Opening Saturday – the extraordinary James Cameron’s CHALLENGING THE DEEP

This Saturday, 23 March 2024, the WA Maritime Museum opens its doors to JAMES CAMERON – CHALLENGING THE DEEP, an exhibition by acclaimed explorer and award-winning film-maker James Cameron – yes, the same extraordinary guy who made the blockbuster films Titanic and Avatar, amongst others.

But before he became the Mr Hollywood type, and before he decided New Zealand was the best place on the planet to live, James Cameron had an extensive career as a deep-sea explorer and engaged in many history-making expeditions, which are the subject of this exhibition. Wow!

Developed by the Australian National Maritime Museum, JAMES CAMERON – CHALLENGING THE DEEP takes visitors to the depths of our oceans through the lens of Cameron’s underwater cameras, as well as his other incredible technological innovations that have enabled us to see one of the least known places on Earth.

Entering the exhibition through a recreation of a MIR submersible, visitors will encounter a single immersive environment of cinema presentations and artefacts from Cameron’s careers as an explorer and filmmaker.

The exhibition includes the technical innovations Cameron developed to make the pioneering underwater feature film The Abyss in 1988, including the unique diving helmet he wore during the shoot and the filming model of the alien Manta Ship from this classic science-fiction feature film.

you will also get to watch as Cameron explores the wreck of RMS Titanic on three expeditions, and see models, hand props and costumes from Titanic. Highlights include the dress worn by Kate Winslet’s character Rose, the boarding outfit worn by Leonardo DiCaprio’s character Jack, the iconic ‘Heart of the Ocean’ necklace, and a copy of Jack’s sketches drawn by James Cameron himself.

Visitors will vicariously accompany young scientists on some of their 43 dives with Cameron on his Aliens of the Deep expedition to examine thriving deep ocean life, spectacular volcanic vents, and geology that unlocks the potential secrets of life on other planets. 

There is also an opportunity to watch survivors from Bismarck, as they join Cameron on his expedition and revisit the last resting place of their comrades and the giant battleship.

On top of all that, you can voyage with Cameron to the deepest known point of the earth’s surface on his historic solo dive, over 10,000 metres down, to the Challenger Deep of the Mariana Trench in the revolutionary DEEPSEA CHALLENGER submersible. Cameron designed this submersible and built it in secret in Sydney and California.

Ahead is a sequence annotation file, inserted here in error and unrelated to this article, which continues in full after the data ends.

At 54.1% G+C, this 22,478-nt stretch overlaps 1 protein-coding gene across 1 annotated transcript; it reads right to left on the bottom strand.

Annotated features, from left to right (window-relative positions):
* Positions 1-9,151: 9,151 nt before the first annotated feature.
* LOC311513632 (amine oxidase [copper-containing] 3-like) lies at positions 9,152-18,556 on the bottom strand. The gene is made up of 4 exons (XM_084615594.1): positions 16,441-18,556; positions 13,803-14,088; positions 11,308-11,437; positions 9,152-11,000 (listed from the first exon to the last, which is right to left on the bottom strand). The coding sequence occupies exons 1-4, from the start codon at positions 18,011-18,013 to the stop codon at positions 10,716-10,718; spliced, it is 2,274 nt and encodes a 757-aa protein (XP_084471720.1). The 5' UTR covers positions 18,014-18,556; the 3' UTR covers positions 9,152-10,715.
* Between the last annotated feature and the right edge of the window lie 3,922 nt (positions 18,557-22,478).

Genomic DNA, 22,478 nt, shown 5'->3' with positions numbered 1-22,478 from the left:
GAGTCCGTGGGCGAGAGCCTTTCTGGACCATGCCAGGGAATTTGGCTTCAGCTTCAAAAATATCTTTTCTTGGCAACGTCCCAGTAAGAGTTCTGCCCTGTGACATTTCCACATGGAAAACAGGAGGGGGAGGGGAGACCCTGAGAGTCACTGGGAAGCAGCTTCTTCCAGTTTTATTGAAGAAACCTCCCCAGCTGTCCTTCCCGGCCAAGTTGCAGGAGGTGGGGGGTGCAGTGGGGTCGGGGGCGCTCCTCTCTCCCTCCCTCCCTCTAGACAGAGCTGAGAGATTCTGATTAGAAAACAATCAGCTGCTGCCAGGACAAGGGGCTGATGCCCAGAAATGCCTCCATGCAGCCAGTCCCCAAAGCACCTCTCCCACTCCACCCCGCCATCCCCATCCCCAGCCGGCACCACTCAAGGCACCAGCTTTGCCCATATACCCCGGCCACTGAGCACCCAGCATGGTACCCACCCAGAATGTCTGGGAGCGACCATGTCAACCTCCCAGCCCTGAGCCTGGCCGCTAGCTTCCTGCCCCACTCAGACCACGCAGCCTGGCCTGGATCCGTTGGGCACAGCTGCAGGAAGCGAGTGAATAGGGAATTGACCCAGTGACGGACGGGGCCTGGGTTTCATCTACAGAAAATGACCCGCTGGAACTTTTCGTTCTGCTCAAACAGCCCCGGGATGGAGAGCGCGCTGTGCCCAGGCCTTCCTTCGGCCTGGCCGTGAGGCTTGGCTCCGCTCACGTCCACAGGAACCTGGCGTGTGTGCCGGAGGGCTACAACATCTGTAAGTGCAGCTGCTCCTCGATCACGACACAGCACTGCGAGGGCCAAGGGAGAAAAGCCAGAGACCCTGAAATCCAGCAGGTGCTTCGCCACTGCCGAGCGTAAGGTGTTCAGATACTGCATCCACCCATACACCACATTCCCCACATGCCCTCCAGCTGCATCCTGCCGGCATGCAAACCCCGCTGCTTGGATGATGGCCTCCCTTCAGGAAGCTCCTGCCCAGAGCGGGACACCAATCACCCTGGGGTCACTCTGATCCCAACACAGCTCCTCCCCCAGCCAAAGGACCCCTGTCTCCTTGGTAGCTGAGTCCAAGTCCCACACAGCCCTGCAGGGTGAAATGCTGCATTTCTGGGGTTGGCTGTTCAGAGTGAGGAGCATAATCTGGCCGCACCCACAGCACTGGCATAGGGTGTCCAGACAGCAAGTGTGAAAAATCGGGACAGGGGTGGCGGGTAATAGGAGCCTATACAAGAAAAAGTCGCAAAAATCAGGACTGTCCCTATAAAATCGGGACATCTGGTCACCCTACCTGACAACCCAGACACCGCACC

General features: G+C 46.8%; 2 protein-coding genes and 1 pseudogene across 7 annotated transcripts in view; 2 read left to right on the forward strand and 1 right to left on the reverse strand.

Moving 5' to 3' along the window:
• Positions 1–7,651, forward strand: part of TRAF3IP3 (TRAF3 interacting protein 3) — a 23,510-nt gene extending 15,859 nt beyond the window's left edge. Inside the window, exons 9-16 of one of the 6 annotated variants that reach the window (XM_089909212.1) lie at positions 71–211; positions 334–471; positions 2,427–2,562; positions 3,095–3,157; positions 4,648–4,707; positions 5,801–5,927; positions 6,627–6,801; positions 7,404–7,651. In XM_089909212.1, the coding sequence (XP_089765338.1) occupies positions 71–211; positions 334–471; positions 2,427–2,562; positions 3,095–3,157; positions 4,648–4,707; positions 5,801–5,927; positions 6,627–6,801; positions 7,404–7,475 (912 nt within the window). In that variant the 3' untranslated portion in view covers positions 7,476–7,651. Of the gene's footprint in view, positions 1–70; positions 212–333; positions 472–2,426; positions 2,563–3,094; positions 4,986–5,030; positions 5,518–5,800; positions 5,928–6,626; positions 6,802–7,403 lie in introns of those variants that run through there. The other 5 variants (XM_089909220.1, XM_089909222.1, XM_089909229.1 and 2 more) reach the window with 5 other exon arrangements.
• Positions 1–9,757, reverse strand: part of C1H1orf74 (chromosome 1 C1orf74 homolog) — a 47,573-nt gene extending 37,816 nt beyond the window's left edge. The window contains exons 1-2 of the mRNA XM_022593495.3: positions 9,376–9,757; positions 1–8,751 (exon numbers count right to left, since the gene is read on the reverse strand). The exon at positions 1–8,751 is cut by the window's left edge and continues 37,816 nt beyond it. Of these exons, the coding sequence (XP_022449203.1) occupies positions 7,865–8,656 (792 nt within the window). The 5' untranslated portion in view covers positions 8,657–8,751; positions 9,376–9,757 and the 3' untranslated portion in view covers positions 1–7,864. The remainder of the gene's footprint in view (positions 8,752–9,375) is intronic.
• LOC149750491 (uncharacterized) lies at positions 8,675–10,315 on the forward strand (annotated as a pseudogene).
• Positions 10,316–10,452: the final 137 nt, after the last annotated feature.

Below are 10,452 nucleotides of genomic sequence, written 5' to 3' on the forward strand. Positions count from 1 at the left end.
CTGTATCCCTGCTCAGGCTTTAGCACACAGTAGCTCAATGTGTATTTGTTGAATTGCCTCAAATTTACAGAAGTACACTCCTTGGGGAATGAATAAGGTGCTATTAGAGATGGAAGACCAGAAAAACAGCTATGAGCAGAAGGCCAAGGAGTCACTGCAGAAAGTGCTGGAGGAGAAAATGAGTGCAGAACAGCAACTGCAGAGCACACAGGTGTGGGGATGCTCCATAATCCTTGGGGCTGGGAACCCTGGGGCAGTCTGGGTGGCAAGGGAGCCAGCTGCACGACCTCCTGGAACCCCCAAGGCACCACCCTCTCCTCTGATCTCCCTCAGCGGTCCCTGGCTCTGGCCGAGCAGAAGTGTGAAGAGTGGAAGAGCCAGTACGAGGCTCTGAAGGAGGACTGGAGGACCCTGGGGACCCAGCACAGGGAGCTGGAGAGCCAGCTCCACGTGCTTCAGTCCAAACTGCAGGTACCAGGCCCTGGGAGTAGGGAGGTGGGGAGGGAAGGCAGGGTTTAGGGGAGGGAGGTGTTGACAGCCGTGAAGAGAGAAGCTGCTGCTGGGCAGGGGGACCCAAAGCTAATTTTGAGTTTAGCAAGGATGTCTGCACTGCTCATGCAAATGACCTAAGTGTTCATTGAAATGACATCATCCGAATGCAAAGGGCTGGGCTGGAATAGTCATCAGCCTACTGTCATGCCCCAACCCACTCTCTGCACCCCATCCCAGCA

The exhibition includes artefacts from the design and development of the vessel, specimens collected on its expeditions, and the Explorers Club flag he took with him on the history-making solo voyage to the deepest part of the ocean.

James Cameron has had a lifelong fascination with the deep oceans. He has led eight major deep-sea expeditions and many submersible dives, setting world firsts including the first solo dive to the Challenger Deep in the Mariana Trench, the first exploration of the interior of the wreck of RMS Titanic, and the first seafloor-to-surface live broadcast.

Cameron’s expeditions, in collaboration with oceanographic and scientific institutions, have documented the shipwrecks of the RMS Titanic and the German battleship Bismarck, explored deep ocean phenomena such as black smoker hydrothermal vents and discovered new species from the lowest point on Earth. They have been chronicled in his documentaries and now, for the first time, in this major exhibition.

The exhibition has been developed by the Australian National Maritime Museum in collaboration with the Avatar Alliance Foundation, is toured internationally by Flying Fish and was funded by the Museum’s USA Bicentennial Gift Fund.

You really won’t want to miss this amazing exhibition.

For tickets, public programs, and more information look here.

The exhibition runs from this Saturday, 23 March until Sunday, 28 July 2024 at the WA Maritime Museum, Victoria Quay, Fremantle


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